“If you can’t explain it simply, you don’t understand it well enough” – Albert Einstein. Or was it Feynman? Or what was it, by Einstein, or ..?
“An alleged scientific discovery has no merit unless it can be explained to a barmaid” popularly attributed to Lord Rutherford of Nelson in as stated in Einstein, the Man and His Achievement By G. J. Whitrow, Dover Press 1973. Einstein is unlikely to have said it since his theory of relativity was very abstract and based on sophisticated mathematics.
to which I found
“Unrelated, but reminds me of the joke about the mathematicians who were trying to play a joke on their colleague in a bar and coached the “barmaid” to reply “one third x cubed” when they offhand asked her what the integral of x^2 was. When the colleague comes back and they try to play the prank she responds as they prompted her, and then nonchalantly adds, “plus a constant””.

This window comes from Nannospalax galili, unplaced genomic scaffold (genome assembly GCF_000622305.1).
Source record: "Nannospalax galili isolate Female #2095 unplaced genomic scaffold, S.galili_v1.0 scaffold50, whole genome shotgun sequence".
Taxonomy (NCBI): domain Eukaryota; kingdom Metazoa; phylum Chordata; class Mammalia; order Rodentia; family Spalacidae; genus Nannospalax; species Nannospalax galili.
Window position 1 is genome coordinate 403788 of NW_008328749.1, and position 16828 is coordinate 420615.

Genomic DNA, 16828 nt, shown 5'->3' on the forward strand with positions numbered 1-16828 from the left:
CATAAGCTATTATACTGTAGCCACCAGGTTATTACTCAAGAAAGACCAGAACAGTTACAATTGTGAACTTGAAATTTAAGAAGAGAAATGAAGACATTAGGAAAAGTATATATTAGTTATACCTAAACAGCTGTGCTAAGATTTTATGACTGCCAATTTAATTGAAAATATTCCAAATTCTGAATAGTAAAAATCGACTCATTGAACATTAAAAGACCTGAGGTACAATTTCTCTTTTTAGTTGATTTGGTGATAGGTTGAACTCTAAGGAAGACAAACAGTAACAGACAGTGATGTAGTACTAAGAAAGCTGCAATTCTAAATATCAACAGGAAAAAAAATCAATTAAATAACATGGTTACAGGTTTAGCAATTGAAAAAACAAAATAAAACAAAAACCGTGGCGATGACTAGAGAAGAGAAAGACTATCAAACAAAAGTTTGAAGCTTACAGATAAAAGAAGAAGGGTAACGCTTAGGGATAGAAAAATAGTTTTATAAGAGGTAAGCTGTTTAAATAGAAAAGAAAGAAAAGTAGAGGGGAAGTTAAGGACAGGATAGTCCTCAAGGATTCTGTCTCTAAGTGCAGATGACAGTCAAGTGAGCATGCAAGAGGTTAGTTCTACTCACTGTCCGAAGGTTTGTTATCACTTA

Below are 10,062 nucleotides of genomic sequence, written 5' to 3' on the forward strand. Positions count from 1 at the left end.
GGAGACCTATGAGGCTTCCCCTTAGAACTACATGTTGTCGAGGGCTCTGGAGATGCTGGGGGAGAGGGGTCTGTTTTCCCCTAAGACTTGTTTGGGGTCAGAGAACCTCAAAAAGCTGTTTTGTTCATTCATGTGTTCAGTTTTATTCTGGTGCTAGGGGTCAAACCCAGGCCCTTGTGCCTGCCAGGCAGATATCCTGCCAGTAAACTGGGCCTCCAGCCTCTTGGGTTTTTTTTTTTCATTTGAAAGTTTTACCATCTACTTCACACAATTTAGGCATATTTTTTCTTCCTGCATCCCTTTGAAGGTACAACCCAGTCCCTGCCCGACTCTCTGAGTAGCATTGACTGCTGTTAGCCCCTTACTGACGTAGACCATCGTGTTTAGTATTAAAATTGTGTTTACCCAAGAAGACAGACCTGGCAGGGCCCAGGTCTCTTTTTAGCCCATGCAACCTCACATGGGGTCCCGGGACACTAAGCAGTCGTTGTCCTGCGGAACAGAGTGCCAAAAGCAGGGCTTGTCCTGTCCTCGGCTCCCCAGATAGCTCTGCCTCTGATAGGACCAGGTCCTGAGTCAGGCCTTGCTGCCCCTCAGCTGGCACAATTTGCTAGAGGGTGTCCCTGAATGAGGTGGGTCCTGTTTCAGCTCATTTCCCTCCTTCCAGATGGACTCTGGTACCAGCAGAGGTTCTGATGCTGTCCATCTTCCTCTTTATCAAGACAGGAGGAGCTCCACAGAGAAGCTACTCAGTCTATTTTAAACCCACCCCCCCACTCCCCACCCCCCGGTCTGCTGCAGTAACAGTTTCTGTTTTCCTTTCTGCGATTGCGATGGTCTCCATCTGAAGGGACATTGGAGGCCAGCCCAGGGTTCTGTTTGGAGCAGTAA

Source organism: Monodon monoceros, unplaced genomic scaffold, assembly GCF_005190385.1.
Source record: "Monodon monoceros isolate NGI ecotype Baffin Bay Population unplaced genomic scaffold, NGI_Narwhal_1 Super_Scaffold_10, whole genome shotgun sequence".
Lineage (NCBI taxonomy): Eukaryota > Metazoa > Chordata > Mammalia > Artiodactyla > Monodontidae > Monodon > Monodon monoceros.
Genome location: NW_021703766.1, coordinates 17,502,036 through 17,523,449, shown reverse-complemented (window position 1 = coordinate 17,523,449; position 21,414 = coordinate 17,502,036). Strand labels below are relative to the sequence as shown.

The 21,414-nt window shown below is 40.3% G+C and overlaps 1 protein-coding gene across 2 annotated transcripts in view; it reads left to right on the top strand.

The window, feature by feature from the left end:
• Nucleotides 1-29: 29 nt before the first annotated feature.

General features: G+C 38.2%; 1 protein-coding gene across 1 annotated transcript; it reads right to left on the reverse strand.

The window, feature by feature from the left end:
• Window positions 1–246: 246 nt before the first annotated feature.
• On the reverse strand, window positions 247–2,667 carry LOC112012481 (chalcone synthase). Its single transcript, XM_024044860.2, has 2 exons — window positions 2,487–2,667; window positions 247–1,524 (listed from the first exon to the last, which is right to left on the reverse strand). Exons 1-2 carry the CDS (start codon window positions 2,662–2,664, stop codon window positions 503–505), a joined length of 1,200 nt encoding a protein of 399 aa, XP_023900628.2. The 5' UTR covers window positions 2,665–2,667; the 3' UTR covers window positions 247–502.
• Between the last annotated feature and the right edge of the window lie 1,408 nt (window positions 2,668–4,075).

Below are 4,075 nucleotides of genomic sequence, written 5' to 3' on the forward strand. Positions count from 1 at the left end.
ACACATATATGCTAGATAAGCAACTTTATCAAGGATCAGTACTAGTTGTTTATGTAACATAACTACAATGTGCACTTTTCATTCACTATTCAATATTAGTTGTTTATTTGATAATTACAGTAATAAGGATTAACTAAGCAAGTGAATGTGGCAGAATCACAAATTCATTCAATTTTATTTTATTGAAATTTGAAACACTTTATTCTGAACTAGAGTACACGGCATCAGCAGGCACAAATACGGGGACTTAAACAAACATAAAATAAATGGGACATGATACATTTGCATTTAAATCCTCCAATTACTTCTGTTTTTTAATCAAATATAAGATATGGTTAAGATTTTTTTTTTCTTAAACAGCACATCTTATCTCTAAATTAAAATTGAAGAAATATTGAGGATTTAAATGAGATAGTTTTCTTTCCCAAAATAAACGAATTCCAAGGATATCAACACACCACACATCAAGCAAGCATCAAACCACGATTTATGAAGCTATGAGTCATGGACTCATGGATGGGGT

Did you get the constant, or were merely reminded, or don’t know what it is about or don’t care ..? And:
“If I could explain it to the average person, I wouldn’t have been worth the Nobel Prize.” [Einstein, in various variants]
“You should make things as simple as possible” – Albert Einstein — really ..?? From the man who gave this quote:
“It can scarcely be denied that the supreme goal of all theory is to make the irreducible basic elements as simple and as few as possible without having to surrender the adequate representation of a single datum of experience.” From “On the Method of Theoretical Physics,” the Herbert Spencer Lecture, Oxford, June 10, 1933.
Hence: “You should make things as simple as possible, BUT NOT SIMPLER“
[My bold caps]; the purpose of this post. The ones to forget that, will be the onces laughed at for their sheer dunceness.
[Describe the full detail in ten words or less. At the Fabrique, Utrecht/Maarssen]